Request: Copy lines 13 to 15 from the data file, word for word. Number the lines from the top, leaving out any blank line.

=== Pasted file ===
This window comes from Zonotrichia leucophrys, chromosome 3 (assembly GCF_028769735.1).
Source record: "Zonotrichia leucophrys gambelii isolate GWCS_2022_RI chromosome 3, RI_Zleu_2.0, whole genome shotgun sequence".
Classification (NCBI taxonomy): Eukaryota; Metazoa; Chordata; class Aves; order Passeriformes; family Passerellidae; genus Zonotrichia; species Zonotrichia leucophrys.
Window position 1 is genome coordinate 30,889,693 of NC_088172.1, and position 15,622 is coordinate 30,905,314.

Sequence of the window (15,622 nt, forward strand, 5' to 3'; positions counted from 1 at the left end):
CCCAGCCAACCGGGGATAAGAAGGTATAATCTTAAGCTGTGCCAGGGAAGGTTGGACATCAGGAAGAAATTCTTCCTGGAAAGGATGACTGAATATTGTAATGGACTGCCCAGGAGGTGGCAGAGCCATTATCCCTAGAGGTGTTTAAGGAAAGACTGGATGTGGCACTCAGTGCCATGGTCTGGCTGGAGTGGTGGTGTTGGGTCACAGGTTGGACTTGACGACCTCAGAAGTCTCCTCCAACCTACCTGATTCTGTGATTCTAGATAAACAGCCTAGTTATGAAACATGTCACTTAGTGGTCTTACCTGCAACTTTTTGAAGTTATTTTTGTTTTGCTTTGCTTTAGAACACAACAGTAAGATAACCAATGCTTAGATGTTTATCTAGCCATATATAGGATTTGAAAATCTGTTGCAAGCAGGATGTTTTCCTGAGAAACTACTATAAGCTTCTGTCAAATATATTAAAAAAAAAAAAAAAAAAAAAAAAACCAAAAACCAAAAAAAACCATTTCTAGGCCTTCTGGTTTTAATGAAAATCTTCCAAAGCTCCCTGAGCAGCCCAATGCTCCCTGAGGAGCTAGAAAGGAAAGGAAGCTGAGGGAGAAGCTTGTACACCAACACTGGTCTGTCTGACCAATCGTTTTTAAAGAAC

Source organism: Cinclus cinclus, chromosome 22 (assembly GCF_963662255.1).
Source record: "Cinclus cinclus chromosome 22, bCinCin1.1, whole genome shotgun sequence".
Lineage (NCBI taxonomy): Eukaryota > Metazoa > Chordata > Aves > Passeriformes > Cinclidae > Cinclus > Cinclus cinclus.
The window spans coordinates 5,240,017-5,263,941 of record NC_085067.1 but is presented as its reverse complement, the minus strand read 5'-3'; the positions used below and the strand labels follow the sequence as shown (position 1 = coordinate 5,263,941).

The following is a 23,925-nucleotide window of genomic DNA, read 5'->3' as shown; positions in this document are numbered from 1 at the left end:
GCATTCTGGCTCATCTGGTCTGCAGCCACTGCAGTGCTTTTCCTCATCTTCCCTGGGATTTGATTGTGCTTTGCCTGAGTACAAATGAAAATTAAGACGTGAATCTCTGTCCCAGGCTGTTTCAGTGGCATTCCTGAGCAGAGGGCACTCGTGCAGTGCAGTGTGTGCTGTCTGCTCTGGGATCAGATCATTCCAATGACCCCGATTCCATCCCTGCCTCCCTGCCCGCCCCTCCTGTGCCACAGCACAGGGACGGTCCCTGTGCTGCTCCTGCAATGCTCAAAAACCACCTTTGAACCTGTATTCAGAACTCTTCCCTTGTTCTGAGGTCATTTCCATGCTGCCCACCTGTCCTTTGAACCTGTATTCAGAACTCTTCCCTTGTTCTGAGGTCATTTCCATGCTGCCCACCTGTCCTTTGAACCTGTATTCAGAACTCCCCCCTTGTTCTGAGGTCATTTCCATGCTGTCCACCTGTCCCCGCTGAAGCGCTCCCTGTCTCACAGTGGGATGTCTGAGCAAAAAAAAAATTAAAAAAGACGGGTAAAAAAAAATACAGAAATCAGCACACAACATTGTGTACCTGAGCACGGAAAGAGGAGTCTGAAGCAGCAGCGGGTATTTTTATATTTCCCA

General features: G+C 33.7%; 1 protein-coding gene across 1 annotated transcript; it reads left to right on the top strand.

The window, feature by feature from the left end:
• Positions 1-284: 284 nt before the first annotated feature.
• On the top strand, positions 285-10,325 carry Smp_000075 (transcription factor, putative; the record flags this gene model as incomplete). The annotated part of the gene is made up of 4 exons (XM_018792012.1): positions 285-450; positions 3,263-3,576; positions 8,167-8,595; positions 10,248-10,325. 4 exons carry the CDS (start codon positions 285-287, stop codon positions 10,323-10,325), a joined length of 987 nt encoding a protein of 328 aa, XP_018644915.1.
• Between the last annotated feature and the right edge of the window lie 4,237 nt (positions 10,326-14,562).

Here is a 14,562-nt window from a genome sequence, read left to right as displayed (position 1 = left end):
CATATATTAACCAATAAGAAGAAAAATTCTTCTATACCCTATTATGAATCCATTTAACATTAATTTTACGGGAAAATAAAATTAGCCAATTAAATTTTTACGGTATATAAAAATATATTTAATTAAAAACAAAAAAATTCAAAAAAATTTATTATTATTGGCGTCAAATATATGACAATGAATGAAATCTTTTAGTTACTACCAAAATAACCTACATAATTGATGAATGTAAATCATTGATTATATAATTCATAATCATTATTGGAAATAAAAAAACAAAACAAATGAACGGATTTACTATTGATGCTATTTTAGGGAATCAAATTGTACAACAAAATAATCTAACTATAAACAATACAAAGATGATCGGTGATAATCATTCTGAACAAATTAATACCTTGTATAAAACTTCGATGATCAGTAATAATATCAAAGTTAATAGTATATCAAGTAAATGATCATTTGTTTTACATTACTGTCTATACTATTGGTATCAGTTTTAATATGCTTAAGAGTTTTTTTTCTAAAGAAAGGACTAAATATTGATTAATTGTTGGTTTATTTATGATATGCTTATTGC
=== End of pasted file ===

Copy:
General features: G+C 33.7%; 1 protein-coding gene across 1 annotated transcript; it reads left to right on the top strand.

The window, feature by feature from the left end:
• Positions 1-284: 284 nt before the first annotated feature.